Pace-setter Satish Gujaran shows the way to stretch body limits

Satish Gujaran, 56, is preparing himself for the Comrades ultra-marathon, staged annually in South Africa between Durban and Pietermaritzburg over 89 kms.

Satish Gujaran (L), the first Indian to earn a green bib at the Comrades Ultra-marathon 2019, in recognition for a decade of finishing the gruelling run in South Africa.   -  Satish Gujaran

Long-distance running is gaining acceptance for the health benefits, resulting in people training alone or in groups to prepare for road races held round the year. Among the hordes of happy feet on the city roads is Satish Gujaran, 56, showing the way to merge his fitness urge with fund-raising. After submitting his entry for a long-distance run far away from Mumbai, the Udipi-born, Mulund-based fitness enthusiast runs to the event venue (Surat, Satara, Aurangabad for example), raising funds along the way for a cause dear to his heart, then competes in the event to test endurance over different distances, from half-marathon, marathon and longer.

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In the process, this ultra-marathoner (participants in road races over distances longer than the  marathon mileage of 42.195 kms) is actually preparing his body and mind for the rigors of the world famous Comrades ultra-marathon, staged annually in South Africa between Durban and Pietermaritzburg over 89 kms. Reputed to be the toughest endurance event in the world due to the route at an altitude, Satish is a regular finisher there since debut in 2010, 10 successive years of finishing which earned him an accolade in the form of a green coloured chest number 29384, now permanently locked in his name.

He will hit the road again (Sunday December 8) for an easy run in comparison, the annual Vasai-Virar Mayor’s Marathon. No home run for Satish this time, for a change, he is a pace-setter (expert road runners who set a fast pace from the starting point for fellow competitors to aim for faster timings in marathon and half-marathon). “I am attempting to to involve the local people in healthy activity, like holding a run every weekend for prize money. I know the organisers well and they agreed to try it out.” He is heading a pack of pace-setters, each one an  accomplished runner. Together, it is a joint effort to promote health benefits sparked by the VVMM spreading a running movement in faraway Virar, outside the city limits.

The first Indian to complete 10 Comrades runs this year (2010 to 2019) explains the thoughts which drove him to weave in fund-raising alongside road running. “Before 2010, I was doing only the 42 (marathon) when I came to know about the Comrades. I wondered if my marathoner body could last that distance (89kms). If you don’t try, you never know. After completing the Comrades five years in a row, I decided to do something beyond running for myself, by raising funds for a needy cause.” The first effort resulted in Rs 2 lakh (Satara), next was Rs 5 lakh raised by running from Mumbai to Aurangabad, followed by a marathon run there.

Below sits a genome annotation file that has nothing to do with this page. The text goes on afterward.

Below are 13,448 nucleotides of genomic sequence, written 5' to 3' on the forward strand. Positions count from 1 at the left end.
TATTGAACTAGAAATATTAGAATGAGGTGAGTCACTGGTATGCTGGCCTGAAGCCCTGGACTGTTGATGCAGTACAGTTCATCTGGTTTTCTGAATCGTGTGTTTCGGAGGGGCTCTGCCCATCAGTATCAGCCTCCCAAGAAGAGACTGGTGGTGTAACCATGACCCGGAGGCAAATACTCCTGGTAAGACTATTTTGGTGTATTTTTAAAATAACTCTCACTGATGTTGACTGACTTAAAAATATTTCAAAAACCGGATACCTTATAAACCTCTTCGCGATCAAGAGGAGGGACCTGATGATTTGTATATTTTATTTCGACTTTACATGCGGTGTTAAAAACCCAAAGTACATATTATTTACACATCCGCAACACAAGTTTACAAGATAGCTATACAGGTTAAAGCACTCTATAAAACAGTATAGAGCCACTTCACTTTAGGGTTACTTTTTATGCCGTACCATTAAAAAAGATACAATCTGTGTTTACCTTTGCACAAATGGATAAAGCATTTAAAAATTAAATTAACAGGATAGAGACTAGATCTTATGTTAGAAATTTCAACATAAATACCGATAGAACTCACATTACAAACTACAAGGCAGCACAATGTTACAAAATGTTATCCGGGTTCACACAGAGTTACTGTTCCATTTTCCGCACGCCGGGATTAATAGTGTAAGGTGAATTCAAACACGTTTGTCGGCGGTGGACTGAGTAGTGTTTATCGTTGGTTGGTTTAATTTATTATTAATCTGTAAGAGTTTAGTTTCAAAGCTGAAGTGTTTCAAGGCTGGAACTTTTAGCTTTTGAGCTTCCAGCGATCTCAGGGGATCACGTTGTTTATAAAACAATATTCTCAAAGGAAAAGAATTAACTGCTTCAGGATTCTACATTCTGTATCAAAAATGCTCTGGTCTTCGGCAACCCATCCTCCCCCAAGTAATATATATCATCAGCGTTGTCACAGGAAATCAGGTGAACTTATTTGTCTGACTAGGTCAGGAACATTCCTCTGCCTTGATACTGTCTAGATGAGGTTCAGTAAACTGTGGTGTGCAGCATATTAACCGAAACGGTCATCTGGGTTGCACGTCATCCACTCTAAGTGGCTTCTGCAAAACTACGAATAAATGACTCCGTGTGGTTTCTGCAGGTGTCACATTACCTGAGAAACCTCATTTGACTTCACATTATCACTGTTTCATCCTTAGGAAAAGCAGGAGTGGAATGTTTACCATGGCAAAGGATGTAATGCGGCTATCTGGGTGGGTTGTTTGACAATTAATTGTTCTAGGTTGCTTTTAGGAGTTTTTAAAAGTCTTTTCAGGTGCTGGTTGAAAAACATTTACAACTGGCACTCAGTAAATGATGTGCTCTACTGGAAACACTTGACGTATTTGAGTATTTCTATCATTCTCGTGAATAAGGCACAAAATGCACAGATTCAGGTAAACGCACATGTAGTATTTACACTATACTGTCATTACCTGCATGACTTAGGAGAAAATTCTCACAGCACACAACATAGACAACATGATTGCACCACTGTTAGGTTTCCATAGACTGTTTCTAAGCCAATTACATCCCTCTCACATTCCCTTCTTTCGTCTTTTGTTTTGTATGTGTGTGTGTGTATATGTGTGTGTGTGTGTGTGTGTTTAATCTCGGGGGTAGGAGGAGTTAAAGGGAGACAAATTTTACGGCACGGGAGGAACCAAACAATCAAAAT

The ultra-marathoner on the road.   -  Satish Gujaran


The funds raised goes to Isha Vidya, run by Coimbatore-based Isha Foundation and involved with rural education for under-priviledged kids. Satish is contributing in return for helping him give up chain-smoking, after attending a seven-day Inner Engineering course conducted by the Foundation across India. He added: “I also wanted to push my body beyond 89kms, hence the idea of running to the marathon venue in another city in time for the event. A trial run from Mulund to Shirdi with training partners was my first such experiment, it took four days and the body handled it well.”

The next step was to approach marathon organisers. “The Surat Marathon people agreed to support my idea, in return I did build-up for the race via live Facebook posts during my run from Mumbai to Surat. They took care of my stay and arranged a support vehicle. I approached the Satara Marathon people, it is one of the toughest marathons in India, and raised about rupees two lakh. The next was Aurangabad Marathaon where rupees five lakh was raised. From 2005 when I started this running to run a marathon, I have done five fund-raising runs so far.”

The Comrades finisher confesses that the run from home to race venue is the toughest part. “Far tougher than running an actual marathon, because regardless of weather, road conditions and, highway traffic you need to keep going.” For company, he organises running groups of locals along the way. “I am expected to run off the highway into a village and meet a certain donor on the route, at times into panchayat offices or schools.”  Unlike regular track athletes who shift to long-distance events, Satish took to road running as a way to kick a bad habit.

He explains: “I was a chain-smoker and wanted to quit smoking. Road running started in 2005 as a possible way to quit smoking. Till 2009 smoking and running kept happening with no solution in sight. Someone suggested I join a yoga class, I got to know about Inner Engineering course. After the first two days, apart from stopping smoking, it took me to another level. I did the seven-day course, they make you do yoga and work on your mind. Since then I have never smoked and running became easy.” He launched a start-up called RunWithSatish for enthusiasts ready to train for Comrades and works for Network Twenty-One as Director (Business Development) away from sport.

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